Three-D Issue 26: The Story of the TEF

AGARDNER_B_HighResAbigail Gardner
University of Gloucestershire

Once upon a time there was a King and his advisors who invented a game for their most illustrious scholars and teachers to play. The game was called TEF and it was new and uncalled for. They told the scholars they had to play the game, that it would get them lots of money and that their reputations depended on it. They told them when the game was to begin but they did not tell them the rules. These, they said, would become clear as the game unfolded. The King and his advisors trusted the scholars and teachers to be able to get on with the game without any further instruction, and some of the advisors in the distant past, had themselves been scholars too. But that time was long gone and they had forgotten what it was like and contented themselves with telling the scholars the best way to teach, using a magic potion of metrics and market data.

This fairytale is not meant to be facetious. It draws on Borges’ work, for who the notion of ‘Once Upon a time’ was not a mirror of history but a mask of the present. And this present is in a particularly precarious position after the June 23rd European referendum in the UK. Before that, mock TEF results rewrote the league tables, and jettisoned some Russell group institutions way down the table. The TEF, with its reliance on a cocktail of deliverable metrics, based on student satisfaction (NSS), employability (DHLE) retention rates equates teaching with customer satisfaction and employment in a professional position 6 months after graduation. This is not a measure of teaching excellence. The NSS returns are volatile, departments know how to time their instructions to students to fill it in after foreign trips, before final marks, all of us work to maximise its potential and minimise the dangers of students ‘venting’. Notwithstanding the problems with gender differentiations in module valuation returns, setting aside the issues of how a customer satisfaction survey might be equated to a demonstrable measure of teaching excellence, some student bodies too see the TEF as a blunt tool. The NUS at KCL report that there are plans to sabotage the NSS so that part of the metrics cannot be utilised because of the fear that TEF results will lead to hikes in tuition fees. In a teaching led institution such as the one I work in, where module evaluations are conducted mid term and end of term, where reviews of professional practice ensure that teaching observations are conducted annually, where all measures from supportive academic development units are put in place to support members of staff who which to refresh their teaching practice, where we we have a high proportion of NTFs and UTFs, HEA fellows and senior fellows, here the TEF seems to be an unwelcome, un-thought out and misdirected measure. It simply does not ‘measure’ teaching excellence – at best it serves to offer up an echo of the kind of teaching that might be taking place here.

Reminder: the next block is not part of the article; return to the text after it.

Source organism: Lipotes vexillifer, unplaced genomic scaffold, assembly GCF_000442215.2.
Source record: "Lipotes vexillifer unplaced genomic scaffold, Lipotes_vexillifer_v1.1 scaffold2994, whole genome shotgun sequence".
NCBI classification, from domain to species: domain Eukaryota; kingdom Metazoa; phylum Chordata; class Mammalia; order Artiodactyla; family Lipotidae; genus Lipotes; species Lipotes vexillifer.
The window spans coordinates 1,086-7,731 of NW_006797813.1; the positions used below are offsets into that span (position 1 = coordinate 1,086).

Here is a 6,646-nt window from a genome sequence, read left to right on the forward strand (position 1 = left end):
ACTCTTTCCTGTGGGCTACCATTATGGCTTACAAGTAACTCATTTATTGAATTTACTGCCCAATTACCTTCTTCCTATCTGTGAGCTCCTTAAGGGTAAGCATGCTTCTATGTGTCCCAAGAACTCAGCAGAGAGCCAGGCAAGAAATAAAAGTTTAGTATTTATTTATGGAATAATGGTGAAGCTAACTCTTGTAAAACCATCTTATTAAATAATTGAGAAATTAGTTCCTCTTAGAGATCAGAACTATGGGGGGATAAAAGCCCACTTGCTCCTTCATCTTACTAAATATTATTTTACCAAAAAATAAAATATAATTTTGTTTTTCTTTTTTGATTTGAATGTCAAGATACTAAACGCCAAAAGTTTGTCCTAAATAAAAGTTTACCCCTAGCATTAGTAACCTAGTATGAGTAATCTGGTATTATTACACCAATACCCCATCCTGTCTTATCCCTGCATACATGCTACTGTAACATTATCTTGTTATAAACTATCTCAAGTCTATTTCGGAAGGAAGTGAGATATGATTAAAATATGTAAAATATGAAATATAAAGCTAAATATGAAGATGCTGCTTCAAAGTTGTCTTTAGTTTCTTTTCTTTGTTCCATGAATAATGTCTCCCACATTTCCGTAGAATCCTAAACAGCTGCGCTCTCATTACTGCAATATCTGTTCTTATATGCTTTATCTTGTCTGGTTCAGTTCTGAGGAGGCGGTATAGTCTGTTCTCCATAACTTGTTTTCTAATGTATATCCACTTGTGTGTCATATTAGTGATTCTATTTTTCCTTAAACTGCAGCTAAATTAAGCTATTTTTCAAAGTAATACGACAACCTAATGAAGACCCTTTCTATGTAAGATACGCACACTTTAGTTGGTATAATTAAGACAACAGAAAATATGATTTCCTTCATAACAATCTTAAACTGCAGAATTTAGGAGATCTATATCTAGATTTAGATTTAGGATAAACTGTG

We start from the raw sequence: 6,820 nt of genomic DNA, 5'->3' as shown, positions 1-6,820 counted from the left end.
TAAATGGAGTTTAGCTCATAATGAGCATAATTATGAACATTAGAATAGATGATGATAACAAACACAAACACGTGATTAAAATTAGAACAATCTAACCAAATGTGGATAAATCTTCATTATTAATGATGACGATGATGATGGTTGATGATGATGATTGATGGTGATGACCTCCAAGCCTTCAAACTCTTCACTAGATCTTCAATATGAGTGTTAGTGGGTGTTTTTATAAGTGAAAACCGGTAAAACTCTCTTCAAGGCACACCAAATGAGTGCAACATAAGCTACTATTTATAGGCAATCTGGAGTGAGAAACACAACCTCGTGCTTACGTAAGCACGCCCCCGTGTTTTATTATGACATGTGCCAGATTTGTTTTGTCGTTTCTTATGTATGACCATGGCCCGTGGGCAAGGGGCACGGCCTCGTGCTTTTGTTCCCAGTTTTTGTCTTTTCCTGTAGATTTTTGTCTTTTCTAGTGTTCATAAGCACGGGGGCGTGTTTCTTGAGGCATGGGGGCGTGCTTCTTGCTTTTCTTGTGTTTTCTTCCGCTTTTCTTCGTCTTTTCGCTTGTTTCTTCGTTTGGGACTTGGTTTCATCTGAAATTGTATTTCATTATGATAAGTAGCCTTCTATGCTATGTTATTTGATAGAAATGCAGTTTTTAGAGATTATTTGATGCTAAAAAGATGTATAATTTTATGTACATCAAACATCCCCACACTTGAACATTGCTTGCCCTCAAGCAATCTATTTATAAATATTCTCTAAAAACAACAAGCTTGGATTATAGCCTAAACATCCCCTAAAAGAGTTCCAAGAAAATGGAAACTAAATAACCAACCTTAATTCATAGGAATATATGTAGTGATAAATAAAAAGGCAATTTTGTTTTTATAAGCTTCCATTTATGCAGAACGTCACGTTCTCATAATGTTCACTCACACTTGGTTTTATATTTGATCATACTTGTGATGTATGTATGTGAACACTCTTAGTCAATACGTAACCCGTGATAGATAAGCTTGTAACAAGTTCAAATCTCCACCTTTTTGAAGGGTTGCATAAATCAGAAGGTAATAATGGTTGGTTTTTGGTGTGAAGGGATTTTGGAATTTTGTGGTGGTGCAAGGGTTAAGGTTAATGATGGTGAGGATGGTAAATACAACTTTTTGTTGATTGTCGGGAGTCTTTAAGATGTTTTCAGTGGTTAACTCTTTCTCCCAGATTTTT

Now, after the narrow vote to leave the EU and before any one’s finger has pressed the Article 50 button, there is no one in position to enact the TEF. It is currently unclear who will make up the Government and what place the current HE and Research Bill might have within a newly configured Parliamentary schedule.  Much of TEF itself could still go ahead, because it is not dependent on new primary legislation.  But the framework of legal rights and powers within which TEF operates is now more uncertain. And so, not only do we have a newly introduced rubric for measuring teaching excellence that draws on satisfaction surveys and job statistics to draw its conclusions, but the very process is being contested; by students, by the UCU, by academics and HE lecturers. It is unwelcome and now potentially unworkable due to the current national political turmoil. Welcome to class everyone. There is no happy ending.

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